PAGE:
• \$\begingroup\$ This is the original script I was inspired from. Began by copy-pasting it but forgot to edit the "usage" part: snipplr.com/view/57640 \$\endgroup\$ – Xananax Apr 11 '12 at 17:18
4
\$\begingroup\$
  1. You don't need a space in the current shebang line. Anyway, Greg's wiki and others recommend #!/usr/bin/env bash (for portability, but I can't find a reference at the moment).
  2. Any command substitutions should use "$(foo)" rather than `foo`. That way, you actually get what the command returns (except for trailing newlines) rather than a whitespace-clobbered version. For example, CURR="$(pwd)", or even better:

    CURR="$(pwd; echo x)"
    CURR="${CURR%x}"
    
  3. Don't use actual opening and closing quotation marks (“hvnrsued:”). This type of quotes are just regular characters in Bash, so it's as if you had added a -“ and -” option. More about quotes.
  4. Some lines are not indented properly. Incorrect indentation makes the code hard to read, and in the worst case can introduce errors because of misunderstandings of context.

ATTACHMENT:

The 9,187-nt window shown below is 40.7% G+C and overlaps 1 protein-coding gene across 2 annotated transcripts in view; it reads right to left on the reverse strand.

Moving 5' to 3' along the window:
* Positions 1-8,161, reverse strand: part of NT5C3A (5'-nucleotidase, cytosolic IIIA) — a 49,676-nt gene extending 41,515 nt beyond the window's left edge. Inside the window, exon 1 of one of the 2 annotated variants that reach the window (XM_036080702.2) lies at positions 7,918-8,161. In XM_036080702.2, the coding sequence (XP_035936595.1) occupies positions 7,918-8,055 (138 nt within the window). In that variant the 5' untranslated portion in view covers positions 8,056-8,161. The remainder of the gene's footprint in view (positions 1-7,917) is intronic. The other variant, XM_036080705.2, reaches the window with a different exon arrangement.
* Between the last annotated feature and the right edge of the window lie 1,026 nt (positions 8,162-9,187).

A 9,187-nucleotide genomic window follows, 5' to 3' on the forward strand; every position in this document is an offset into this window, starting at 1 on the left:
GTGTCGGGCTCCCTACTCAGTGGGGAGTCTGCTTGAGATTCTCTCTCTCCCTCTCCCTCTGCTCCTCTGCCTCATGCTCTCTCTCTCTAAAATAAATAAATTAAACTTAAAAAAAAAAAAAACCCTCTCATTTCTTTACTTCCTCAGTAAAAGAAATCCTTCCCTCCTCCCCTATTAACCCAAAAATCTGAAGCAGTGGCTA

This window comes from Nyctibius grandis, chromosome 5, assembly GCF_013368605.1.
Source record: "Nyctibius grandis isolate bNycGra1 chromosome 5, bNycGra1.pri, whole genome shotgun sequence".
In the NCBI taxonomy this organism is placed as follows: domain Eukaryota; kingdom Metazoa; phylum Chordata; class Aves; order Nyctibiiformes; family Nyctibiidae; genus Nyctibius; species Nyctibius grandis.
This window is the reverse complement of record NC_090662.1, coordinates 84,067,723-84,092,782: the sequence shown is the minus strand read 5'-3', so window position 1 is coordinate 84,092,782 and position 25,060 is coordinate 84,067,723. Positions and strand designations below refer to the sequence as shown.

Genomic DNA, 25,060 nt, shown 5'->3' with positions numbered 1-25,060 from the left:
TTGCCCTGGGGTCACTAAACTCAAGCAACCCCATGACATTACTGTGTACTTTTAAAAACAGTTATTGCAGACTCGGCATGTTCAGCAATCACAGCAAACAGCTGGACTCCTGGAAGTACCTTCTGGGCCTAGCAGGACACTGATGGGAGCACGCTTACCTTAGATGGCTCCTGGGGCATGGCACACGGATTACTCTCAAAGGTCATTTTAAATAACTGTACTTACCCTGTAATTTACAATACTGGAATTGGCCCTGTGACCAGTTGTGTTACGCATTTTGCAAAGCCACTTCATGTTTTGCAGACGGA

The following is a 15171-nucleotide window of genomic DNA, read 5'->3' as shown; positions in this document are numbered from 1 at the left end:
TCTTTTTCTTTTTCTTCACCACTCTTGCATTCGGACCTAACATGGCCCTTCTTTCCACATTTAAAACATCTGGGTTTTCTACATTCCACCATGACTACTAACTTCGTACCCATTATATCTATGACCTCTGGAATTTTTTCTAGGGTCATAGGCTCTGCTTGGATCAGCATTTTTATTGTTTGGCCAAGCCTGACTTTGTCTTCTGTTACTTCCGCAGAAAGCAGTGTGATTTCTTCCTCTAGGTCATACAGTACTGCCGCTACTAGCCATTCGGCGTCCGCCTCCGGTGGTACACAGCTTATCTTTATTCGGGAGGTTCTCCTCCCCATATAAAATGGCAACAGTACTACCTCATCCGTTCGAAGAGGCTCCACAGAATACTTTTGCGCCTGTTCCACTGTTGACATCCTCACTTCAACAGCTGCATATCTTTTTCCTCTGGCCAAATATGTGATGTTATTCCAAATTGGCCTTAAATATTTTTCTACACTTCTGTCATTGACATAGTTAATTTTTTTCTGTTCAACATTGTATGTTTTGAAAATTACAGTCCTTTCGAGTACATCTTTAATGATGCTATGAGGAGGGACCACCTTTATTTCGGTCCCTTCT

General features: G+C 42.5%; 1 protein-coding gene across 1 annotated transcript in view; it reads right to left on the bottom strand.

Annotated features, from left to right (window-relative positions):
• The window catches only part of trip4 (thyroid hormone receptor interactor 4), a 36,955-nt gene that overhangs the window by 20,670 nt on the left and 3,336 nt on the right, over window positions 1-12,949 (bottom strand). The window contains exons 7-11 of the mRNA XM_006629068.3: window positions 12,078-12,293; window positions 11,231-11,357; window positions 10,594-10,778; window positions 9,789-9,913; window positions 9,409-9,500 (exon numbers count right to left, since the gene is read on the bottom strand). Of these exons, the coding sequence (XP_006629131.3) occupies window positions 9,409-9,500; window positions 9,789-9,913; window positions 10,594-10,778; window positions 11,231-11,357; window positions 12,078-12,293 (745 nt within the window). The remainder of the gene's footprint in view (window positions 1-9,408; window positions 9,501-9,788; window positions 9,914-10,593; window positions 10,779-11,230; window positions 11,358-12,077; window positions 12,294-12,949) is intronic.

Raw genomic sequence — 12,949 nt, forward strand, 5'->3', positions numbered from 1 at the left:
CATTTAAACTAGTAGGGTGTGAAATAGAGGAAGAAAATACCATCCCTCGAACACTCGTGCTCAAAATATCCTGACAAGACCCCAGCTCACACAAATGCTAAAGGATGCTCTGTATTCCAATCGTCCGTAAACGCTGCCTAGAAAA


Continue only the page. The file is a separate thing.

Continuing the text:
5. Use the safe version of all calls which support it: command --option1 --option2 -- "$file1" "$file2". The double dashes separate options from filenames in most *nix commands, to avoid interpretation of filenames as options, or, in the worst case, acting on the wrong file. Other commands have special flags (-e, --regex in grep) to prefix other options to avoid treating the second option as another flag. Compare (untested)

    printf %s -foo | grep -foo # No such file oo
    

    with

    printf %s -foo | grep -e -foo
    
  6. echo is one of those unfortunate commands which don't have such an option. Use printf if you don't know what the input will be. Compare (untested)

    string=-escape
    echo "$string" # No such option -s
    

    with

    printf %s "$string"
    
  7. Create lots of test cases. This is such a dangerous script that you'd better have some proof that complex file names created by accident or malicious users don't have an opportunity to wreak havoc. I can thoroughly recommend shunit2, which is even in the Ubuntu repositories. Example tests.

  8. You should add set -o errexit -o noclobber -o nounset -o pipefail at the beginning of the file to ensure stricter error checking. Only re-enable clobbering for the smallest possible code block (i.e., the single line where you use redirection to file) if necessary.